We’ve been working with Far Brook School in Short Hills, New Jersey to design new buildings to house their arts and science programs. It’s a special place; clapboard-sided, mission-driven. Students there get to learn by making things with their hands. One of the buildings is fitted with a full wood shop featuring wheeled workbenches, hand tools, a short-throw projector, and ample space for kids to hammer, saw, drill, sand, rasp and shape.
One of our finishing touches will be a sign above the shop’s front door, tucked into a gable. But it’s not just any sign, it’s a half-moon shape adorned with eight claw hammers. Four facing left, four facing right. Designed by Centerbrook and custom fabricated in steel by a local company, Asterisk, it will be a whimsical reminder to all who enter that the tools of learning need not be high tech but still require skill and patience to use effectively. Pre-distressed using an eco-friendly, chemically-induced weathering process, its rustic patina fits the honest character of Far Brook School.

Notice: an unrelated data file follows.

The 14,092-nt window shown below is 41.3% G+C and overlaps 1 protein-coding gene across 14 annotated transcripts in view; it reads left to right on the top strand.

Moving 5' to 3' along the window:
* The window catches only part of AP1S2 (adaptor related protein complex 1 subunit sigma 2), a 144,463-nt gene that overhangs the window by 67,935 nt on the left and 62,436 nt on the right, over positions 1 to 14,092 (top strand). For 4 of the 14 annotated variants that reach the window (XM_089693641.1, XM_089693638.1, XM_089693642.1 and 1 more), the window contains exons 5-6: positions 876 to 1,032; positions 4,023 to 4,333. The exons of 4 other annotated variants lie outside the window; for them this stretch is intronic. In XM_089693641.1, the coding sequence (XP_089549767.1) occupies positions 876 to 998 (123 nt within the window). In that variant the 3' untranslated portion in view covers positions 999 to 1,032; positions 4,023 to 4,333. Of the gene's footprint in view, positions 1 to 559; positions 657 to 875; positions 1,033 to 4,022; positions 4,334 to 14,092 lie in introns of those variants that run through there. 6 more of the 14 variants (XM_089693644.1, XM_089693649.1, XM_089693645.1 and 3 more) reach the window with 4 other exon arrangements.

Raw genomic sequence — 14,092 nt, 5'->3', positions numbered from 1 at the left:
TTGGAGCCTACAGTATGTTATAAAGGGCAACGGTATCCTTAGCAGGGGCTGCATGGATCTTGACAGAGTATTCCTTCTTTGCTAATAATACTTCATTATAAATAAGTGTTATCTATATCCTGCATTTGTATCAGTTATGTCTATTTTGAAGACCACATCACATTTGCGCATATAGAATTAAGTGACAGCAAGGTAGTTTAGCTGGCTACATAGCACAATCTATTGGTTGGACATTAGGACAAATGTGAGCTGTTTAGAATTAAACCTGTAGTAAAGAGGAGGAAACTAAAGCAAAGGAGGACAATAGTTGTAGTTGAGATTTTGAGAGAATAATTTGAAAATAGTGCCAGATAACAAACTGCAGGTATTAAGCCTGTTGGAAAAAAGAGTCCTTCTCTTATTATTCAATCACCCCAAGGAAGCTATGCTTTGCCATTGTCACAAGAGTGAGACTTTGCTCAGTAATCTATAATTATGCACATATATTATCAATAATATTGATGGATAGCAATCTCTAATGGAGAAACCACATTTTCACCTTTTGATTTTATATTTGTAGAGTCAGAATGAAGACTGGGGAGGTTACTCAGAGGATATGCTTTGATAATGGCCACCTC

Thanks to Mary Lynn Radych for the computer model, and to Patrick McCauley, our craftsman extraordinaire, for giving endless advice and building the mockup. I’ll be installing the sign very soon.